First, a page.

Obama in Cyber security Summit

Sharing Capabilities: Amex CEO Sketches the Future of Cybersecurity Collaboration

Guy Wertheim Cyber Security Collaboration, ISAC, Legislation

We’ve all heard about the White House’s executive order on cybersecurity and consumer protection on February 13th, the details of which are not the focus here. CEOs took time out of their busy schedules to come together and declare that collaboration is a key factor of successful security measures. CEO of Amex, Kenneth Chenault, hit the nail on the head for me:

“In the context of collaboration, I really think that information sharing may be the single, highest impact, lowest cost, and fastest way to implement capabilities we have at hand as a nation, to accelerate our overall defense from the many varied and increasing threats that we are facing every second.”

This powerful statement preaches the practice of sharing and collaborating our capabilities and methods as opposed to only common indicators. While high level partnerships help defend against cyber attacks, Chenault points out that real collaboration can also dramatically enhance organizations and agencies’ capabilities.

It’s no secret that attackers are big on sharing and collaborating on a vast variety of information; ranging from compromised emails and fake IDs, to credit card numbers, viruses, exploits, and machines that reproduce different malware signatures (e.g. the Zeus factory).

The highest level of sophisticated sharing is exemplified in the Metasploit project, a sort of Wikipedia for hackers. This impressive piece of work brings skilled individuals together from a variety of fields (e.g. payload, infrastructure, and exploit creation) to share their capabilities. Ultimately, this knowledge hub equips even the least experienced hackers with sophisticated hacking tools. Is it really that complicated for us, the defenders, achieve the same level of sharing?

What We Don’t Do
Let’s face it, most of us only share four basic components: IP, DNS, MD5 and URL. These are hardly patterns and not even close to capabilities.

If a new hire joined your company eager to become a cyberdefender, what would you do?

Would you explain that IP ‘1.2.3.4’ is bad or that it is linked to multiple DNS names, making it seem a bit fishy? What about explaining that your whitelist can be extended using the top 1000 Alexa list? These are quite simple examples, however we don’t even share this information in an efficient way. Sharing this type of information as well as many other more comprehensive patterns and capabilities with others in the right context can be a great way to start moving in the right direction.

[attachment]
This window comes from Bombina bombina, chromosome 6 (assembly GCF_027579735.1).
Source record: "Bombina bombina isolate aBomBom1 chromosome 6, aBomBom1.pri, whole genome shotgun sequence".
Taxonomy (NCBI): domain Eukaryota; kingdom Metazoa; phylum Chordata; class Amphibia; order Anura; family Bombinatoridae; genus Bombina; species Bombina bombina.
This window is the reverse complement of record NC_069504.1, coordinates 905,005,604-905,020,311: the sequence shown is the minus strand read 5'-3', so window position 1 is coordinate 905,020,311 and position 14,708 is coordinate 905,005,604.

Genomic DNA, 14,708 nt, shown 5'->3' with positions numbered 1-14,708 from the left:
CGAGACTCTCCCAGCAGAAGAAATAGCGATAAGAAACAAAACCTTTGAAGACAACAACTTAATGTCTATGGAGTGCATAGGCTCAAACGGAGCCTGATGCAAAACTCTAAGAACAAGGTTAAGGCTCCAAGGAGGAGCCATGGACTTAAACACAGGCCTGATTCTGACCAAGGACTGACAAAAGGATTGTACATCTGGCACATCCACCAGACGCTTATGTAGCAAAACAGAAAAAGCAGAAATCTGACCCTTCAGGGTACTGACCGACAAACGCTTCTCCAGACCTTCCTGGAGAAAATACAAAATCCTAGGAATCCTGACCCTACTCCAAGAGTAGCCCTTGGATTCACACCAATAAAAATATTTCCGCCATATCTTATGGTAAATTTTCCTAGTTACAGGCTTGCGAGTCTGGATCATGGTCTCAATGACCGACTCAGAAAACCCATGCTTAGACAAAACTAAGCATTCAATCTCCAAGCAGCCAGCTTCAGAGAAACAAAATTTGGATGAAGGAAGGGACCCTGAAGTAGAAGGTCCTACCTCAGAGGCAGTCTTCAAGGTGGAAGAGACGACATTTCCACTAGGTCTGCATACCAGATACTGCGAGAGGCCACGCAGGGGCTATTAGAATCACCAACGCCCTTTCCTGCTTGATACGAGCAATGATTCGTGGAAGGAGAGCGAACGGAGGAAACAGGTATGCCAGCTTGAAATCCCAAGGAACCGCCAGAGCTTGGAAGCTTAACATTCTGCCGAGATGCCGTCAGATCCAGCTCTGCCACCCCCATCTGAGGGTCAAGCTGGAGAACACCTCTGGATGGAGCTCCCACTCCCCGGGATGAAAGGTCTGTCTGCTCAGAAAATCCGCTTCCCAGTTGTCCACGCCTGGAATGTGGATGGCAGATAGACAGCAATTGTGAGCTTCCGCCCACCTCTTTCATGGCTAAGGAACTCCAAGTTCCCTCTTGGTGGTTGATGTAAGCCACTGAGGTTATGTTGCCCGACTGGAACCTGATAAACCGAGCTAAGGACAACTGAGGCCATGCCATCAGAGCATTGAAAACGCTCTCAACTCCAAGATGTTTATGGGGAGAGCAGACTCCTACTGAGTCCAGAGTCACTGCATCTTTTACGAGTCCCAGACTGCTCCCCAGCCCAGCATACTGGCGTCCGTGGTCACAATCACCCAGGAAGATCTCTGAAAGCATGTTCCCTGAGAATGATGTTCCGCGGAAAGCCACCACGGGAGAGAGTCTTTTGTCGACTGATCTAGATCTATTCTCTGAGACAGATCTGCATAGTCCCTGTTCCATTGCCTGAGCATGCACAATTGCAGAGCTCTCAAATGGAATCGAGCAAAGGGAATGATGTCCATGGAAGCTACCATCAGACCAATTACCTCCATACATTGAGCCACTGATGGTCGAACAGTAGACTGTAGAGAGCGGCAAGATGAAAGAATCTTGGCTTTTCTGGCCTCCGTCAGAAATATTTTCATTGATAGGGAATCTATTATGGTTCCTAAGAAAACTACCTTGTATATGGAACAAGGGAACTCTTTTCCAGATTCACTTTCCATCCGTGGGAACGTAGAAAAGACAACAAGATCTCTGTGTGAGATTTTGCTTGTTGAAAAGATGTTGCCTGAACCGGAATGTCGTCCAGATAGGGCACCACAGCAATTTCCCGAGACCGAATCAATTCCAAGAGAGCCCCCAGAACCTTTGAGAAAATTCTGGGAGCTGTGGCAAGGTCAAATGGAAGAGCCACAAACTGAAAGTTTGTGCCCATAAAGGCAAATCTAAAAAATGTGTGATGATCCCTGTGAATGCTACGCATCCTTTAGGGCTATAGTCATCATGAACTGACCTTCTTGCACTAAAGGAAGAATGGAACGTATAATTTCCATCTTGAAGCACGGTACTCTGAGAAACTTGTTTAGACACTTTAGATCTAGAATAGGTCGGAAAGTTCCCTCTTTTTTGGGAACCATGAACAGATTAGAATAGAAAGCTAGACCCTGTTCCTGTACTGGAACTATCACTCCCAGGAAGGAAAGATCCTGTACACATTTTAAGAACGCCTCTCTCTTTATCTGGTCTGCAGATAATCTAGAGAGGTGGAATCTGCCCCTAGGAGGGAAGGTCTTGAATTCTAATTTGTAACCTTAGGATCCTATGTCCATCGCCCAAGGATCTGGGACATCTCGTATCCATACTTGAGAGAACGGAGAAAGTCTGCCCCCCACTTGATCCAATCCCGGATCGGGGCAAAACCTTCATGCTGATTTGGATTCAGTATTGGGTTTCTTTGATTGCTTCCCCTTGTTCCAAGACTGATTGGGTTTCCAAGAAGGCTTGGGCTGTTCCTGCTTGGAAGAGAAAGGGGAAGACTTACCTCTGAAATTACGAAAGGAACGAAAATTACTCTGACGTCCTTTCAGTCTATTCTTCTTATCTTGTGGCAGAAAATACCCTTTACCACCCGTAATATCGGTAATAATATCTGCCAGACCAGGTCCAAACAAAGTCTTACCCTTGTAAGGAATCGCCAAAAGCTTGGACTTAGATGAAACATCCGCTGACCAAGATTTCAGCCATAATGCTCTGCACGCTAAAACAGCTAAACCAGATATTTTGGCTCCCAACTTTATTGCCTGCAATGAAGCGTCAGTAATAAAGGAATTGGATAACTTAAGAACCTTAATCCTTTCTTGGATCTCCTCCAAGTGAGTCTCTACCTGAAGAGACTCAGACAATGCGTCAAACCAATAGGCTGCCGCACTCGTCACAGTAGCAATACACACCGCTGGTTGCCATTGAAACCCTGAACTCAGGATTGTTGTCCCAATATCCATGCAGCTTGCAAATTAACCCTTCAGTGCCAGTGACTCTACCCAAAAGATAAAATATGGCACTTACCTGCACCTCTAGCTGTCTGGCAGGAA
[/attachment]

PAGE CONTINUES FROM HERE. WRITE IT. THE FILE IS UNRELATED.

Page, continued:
Nonetheless, if we are not yet sharing our capabilities, the least we can do is share information about the attackers and their modus operandi. This way, defenders can draw their own conclusions regarding customized security measures. A few standards have already begun attempting to meet this challenge. For example, STIX is a great tool that stores each indicator in a structured way so security appliances can extract information and use it for automatic prevention. STIX also allows you to share attackers’ modus operandi, though they are written in an unstructured manner. For example, fields such as TTP or “Course of Action” are often written in free text, inhibiting defenders from quickly digesting thousands of new insights from their colleagues and enriching their own set of capabilities.

Final Notes

“I have to be absolutely clear that I state: I am not talking about sharing the actual content that I’m here to protect. It is sharing what I am learning about people trying to get to that content that I’m trying to keep out.” Bernard J. Tyson, Chairman and CEO, Kaiser Permanente

We are facing a growing number of new techniques and tools that are used in malicious attacks. When a new technique is invented, it spreads like wildfire throughout the hacking community. As a result, new challenges constantly pop up from every angle. As defenders, we should do the same. One defender may discover a new insight on an attack or invent a method of detecting a malicious software behavior, then share those capabilities among fellow defenders at the same speed that attackers are currently sharing. And hey, we might even find it easier to face regulators by sharing agnostic capabilities and not privacy related indicators.

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Guy Wertheim

Guy Wertheim

Founder & CTO at Comilion
Guy is Co-founder and CTO of Comilion. Prior to that he was a consultant with McKinsey. His passion for cyber security was ignited in an elite intelligence unit of the Israeli army. Distributed networks are a particular pet love as the implementation challenges and subsequent efficiency derived are second to none. He believes that tight collaboration on security will significantly limit the longevity and scale of damage caused by cyber attacks. Once dragged away from his screen, Guy loves dancing Salsa and playing basketball